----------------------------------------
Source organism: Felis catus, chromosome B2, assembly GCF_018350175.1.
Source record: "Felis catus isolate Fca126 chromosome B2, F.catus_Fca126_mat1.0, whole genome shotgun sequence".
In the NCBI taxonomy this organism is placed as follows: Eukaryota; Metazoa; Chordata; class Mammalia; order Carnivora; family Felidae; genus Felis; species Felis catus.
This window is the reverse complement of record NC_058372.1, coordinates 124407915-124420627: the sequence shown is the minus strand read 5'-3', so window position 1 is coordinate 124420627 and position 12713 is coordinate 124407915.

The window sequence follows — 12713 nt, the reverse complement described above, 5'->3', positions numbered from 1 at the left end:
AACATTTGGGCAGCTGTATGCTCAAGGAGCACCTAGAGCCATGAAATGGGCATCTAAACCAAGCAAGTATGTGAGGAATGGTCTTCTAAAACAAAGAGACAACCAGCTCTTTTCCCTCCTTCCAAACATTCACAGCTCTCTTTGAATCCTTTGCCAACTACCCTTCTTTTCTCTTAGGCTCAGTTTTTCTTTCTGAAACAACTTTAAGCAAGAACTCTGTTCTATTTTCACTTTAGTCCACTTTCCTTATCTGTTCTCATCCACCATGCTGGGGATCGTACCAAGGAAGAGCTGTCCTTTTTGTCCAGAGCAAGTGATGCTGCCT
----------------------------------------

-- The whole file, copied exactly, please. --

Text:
Source organism: Felis catus, chromosome B2, assembly GCF_018350175.1.
Source record: "Felis catus isolate Fca126 chromosome B2, F.catus_Fca126_mat1.0, whole genome shotgun sequence".
In the NCBI taxonomy this organism is placed as follows: Eukaryota; Metazoa; Chordata; class Mammalia; order Carnivora; family Felidae; genus Felis; species Felis catus.
This window is the reverse complement of record NC_058372.1, coordinates 124407915-124420627: the sequence shown is the minus strand read 5'-3', so window position 1 is coordinate 124420627 and position 12713 is coordinate 124407915.

The window sequence follows — 12713 nt, the reverse complement described above, 5'->3', positions numbered from 1 at the left end:
AACATTTGGGCAGCTGTATGCTCAAGGAGCACCTAGAGCCATGAAATGGGCATCTAAACCAAGCAAGTATGTGAGGAATGGTCTTCTAAAACAAAGAGACAACCAGCTCTTTTCCCTCCTTCCAAACATTCACAGCTCTCTTTGAATCCTTTGCCAACTACCCTTCTTTTCTCTTAGGCTCAGTTTTTCTTTCTGAAACAACTTTAAGCAAGAACTCTGTTCTATTTTCACTTTAGTCCACTTTCCTTATCTGTTCTCATCCACCATGCTGGGGATCGTACCAAGGAAGAGCTGTCCTTTTTGTCCAGAGCAAGTGATGCTGCCT